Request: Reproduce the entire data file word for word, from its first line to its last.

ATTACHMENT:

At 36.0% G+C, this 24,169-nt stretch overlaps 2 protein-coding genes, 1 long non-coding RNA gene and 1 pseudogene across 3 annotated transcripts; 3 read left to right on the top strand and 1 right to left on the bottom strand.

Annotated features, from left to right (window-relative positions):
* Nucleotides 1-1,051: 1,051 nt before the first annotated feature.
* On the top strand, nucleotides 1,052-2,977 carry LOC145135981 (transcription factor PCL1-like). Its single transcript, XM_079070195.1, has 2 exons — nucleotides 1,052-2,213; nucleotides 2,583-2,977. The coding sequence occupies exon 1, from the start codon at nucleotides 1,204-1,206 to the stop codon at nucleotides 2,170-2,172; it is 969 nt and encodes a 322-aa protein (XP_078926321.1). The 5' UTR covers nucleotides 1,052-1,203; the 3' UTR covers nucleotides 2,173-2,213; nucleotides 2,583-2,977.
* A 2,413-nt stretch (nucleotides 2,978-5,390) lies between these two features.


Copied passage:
At 36.0% G+C, this 24,169-nt stretch overlaps 2 protein-coding genes, 1 long non-coding RNA gene and 1 pseudogene across 3 annotated transcripts; 3 read left to right on the top strand and 1 right to left on the bottom strand.

Annotated features, from left to right (window-relative positions):
* Nucleotides 1-1,051: 1,051 nt before the first annotated feature.
* On the top strand, nucleotides 1,052-2,977 carry LOC145135981 (transcription factor PCL1-like). Its single transcript, XM_079070195.1, has 2 exons — nucleotides 1,052-2,213; nucleotides 2,583-2,977. The coding sequence occupies exon 1, from the start codon at nucleotides 1,204-1,206 to the stop codon at nucleotides 2,170-2,172; it is 969 nt and encodes a 322-aa protein (XP_078926321.1). The 5' UTR covers nucleotides 1,052-1,203; the 3' UTR covers nucleotides 2,173-2,213; nucleotides 2,583-2,977.
* A 2,413-nt stretch (nucleotides 2,978-5,390) lies between these two features.